Howard County fixing radio system issues

KOKOMO, Ind. – Howard County officials believe they have solved a recent wave of issues first responders and other government personnel might have experienced with the county-wide radio system.

The county's Project 25, or P25, radio was put in place last summer with the idea that some issues with the digital system would still need worked out.

“Whenever [public safety] keys up the radio, we want it to work," said Howard County 911 Emergency Communications director Gary Bates. "We’ve had thousands and thousands of transmissions – just like we’ve had thousands of 911 phone calls - and luckily it hasn’t been a serious situation but we’re getting better every day I think, it’s just going to take time.”

The radio system is used by more than 1,500 people, which includes personnel with ten volunteer fire departments in the county, the Kokomo Fire Department, four police agencies, Kokomo's bus system, highway departments, and other departments too.

Earlier this month, the Kokomo Fire Department had a problem using its radios while battling a fire in town. Dispatchers were not able to hear from firefighters which was only discovered after a fire official used his cellphone to find out what was wrong.

"The incident commander called dispatch on the phone and said, 'can you hear me on the radio,' and they said, no," Bates said.

The 911 director said firefighters got out of the house, noticed their radios said, "out of area," and switched to the county's back-up system. From there, firefighters returned to the house.

Bates said the issue stemmed from a connection with the microwave links the county uses for the radio system. When the system has a problem, the county radio system moves to a state network, which worked for firefighters during that fire.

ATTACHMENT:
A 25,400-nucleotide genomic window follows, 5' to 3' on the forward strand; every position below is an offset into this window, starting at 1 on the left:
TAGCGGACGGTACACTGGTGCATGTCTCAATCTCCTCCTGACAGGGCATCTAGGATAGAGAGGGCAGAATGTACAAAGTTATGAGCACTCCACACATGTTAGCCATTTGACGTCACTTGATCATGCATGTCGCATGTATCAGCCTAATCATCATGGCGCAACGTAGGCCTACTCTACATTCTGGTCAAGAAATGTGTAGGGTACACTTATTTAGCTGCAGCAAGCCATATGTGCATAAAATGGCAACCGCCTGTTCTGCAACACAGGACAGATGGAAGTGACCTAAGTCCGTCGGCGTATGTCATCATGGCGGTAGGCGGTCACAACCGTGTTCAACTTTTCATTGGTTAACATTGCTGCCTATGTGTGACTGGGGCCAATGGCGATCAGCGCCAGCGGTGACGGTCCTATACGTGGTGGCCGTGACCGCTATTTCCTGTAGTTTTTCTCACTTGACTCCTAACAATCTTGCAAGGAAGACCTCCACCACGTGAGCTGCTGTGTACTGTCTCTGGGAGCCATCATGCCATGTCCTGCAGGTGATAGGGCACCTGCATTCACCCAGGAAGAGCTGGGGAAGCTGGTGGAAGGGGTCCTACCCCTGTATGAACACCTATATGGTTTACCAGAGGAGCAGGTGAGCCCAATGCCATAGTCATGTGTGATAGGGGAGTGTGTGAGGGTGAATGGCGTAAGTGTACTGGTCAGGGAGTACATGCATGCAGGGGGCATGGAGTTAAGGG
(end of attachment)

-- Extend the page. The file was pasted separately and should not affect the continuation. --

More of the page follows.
“We were really excited that feature worked but hearing that they couldn’t communicate for a period of time is never a good thing," said Howard County commissioner, Republican Paul Wyman.

The situation was a big enough of an issue that technicians from EF Johnson Technologies, which the county used as the vendor for the radio system, had to perform further tests on the equipment.

Those tests found even more interference on the radio channels.

Bates said the system has been interference-free since Saturday.

“The external interference we have been experiencing, believe it or not, we experienced that on our old system," said Wyman.

A P25 radio system is a standard for communication networks for public safety and government agencies. The standard is required for an agency looking to upgrade its radio system with the help of federal government funding.

The system also allows for local agencies to talk to state and federal agencies.